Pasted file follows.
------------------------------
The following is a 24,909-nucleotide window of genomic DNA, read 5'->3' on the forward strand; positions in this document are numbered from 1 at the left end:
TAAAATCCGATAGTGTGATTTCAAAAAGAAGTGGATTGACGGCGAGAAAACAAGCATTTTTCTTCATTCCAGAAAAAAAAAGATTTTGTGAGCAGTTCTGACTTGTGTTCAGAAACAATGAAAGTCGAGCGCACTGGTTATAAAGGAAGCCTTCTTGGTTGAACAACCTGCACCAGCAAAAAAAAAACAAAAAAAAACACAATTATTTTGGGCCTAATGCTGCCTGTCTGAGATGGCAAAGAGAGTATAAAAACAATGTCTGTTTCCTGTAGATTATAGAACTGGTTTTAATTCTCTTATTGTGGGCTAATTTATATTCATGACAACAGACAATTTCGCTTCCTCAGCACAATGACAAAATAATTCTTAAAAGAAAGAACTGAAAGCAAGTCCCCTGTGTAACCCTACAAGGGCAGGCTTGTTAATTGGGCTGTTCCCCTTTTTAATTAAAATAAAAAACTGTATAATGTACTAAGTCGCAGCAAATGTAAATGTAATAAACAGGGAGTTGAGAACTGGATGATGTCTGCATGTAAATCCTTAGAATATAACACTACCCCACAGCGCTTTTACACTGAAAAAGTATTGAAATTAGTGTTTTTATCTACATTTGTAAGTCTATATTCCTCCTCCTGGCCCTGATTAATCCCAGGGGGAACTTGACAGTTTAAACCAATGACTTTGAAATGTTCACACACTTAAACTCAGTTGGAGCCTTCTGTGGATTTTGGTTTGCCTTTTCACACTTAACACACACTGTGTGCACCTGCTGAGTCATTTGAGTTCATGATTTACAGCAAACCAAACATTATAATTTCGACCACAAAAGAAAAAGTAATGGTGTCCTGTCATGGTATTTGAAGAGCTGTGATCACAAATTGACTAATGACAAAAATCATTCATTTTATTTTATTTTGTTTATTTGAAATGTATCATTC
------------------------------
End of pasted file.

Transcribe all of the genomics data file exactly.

The following is a 24,909-nucleotide window of genomic DNA, read 5'->3' on the forward strand; positions in this document are numbered from 1 at the left end:
TAAAATCCGATAGTGTGATTTCAAAAAGAAGTGGATTGACGGCGAGAAAACAAGCATTTTTCTTCATTCCAGAAAAAAAAAGATTTTGTGAGCAGTTCTGACTTGTGTTCAGAAACAATGAAAGTCGAGCGCACTGGTTATAAAGGAAGCCTTCTTGGTTGAACAACCTGCACCAGCAAAAAAAAAACAAAAAAAAACACAATTATTTTGGGCCTAATGCTGCCTGTCTGAGATGGCAAAGAGAGTATAAAAACAATGTCTGTTTCCTGTAGATTATAGAACTGGTTTTAATTCTCTTATTGTGGGCTAATTTATATTCATGACAACAGACAATTTCGCTTCCTCAGCACAATGACAAAATAATTCTTAAAAGAAAGAACTGAAAGCAAGTCCCCTGTGTAACCCTACAAGGGCAGGCTTGTTAATTGGGCTGTTCCCCTTTTTAATTAAAATAAAAAACTGTATAATGTACTAAGTCGCAGCAAATGTAAATGTAATAAACAGGGAGTTGAGAACTGGATGATGTCTGCATGTAAATCCTTAGAATATAACACTACCCCACAGCGCTTTTACACTGAAAAAGTATTGAAATTAGTGTTTTTATCTACATTTGTAAGTCTATATTCCTCCTCCTGGCCCTGATTAATCCCAGGGGGAACTTGACAGTTTAAACCAATGACTTTGAAATGTTCACACACTTAAACTCAGTTGGAGCCTTCTGTGGATTTTGGTTTGCCTTTTCACACTTAACACACACTGTGTGCACCTGCTGAGTCATTTGAGTTCATGATTTACAGCAAACCAAACATTATAATTTCGACCACAAAAGAAAAAGTAATGGTGTCCTGTCATGGTATTTGAAGAGCTGTGATCACAAATTGACTAATGACAAAAATCATTCATTTTATTTTATTTTGTTTATTTGAAATGTATCATTC